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lettes | Mass. confronts a burning question

Recycling trash still beats incineration

I APPLAUD Beth Daley for covering the state’s consideration of lifting its moratorium on waste incinerators (“Plan to burn waste opposed,” Page A1, Dec. 31). She rightly points out that a huge amount of recyclables, banned from disposal by state law, end up in disposal facilities anyway, with no consequences. However, she also refers to the technologies the state is considering as “new.”

I have worked on solid waste issues for 30 years and know that gasification technologies have been around at least as long. These technologies are anything but new, and the fact that few have been built speaks to their lack of feasibility.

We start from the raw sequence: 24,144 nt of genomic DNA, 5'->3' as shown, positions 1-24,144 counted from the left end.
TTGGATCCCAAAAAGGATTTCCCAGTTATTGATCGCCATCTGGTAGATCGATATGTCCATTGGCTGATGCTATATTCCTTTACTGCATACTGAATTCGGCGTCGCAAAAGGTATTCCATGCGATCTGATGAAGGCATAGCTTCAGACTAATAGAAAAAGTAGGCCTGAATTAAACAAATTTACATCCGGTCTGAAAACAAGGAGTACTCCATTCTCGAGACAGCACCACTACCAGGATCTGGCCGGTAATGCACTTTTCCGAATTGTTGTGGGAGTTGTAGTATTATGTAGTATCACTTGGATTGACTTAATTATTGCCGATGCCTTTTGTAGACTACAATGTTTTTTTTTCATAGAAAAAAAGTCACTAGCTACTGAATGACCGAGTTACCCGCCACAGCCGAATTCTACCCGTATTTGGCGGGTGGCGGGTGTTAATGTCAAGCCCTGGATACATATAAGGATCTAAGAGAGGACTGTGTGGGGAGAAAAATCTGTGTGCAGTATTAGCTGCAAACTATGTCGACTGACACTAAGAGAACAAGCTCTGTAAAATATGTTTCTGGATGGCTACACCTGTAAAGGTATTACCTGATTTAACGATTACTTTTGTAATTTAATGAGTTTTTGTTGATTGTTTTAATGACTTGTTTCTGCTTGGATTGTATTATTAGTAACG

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Recycling is proven to save natural resources, preserve habitat, reduce pollution, and create many more jobs than landfilling or incineration. Gasification is not a clean technology. Had Taunton, which has already spent over $5 million to develop its gasification facility, put a fraction of that money into recycling they could have had a world class program. Instead, they are going back to old, unused technologies.

Communities throughout the country and world have achieved recycling rates approaching 80 percent. Massachusetts can do that, too. But it takes funding. The state recycling budget has been cut significantly. Massachusetts must adopt a surcharge on waste disposal, as over 30 states have, to fund recycling and waste reduction programs.

Amy Perlmutter

Cambridge

The author is a sustainability consultant and former recycling coordinator for the city of San Francisco.

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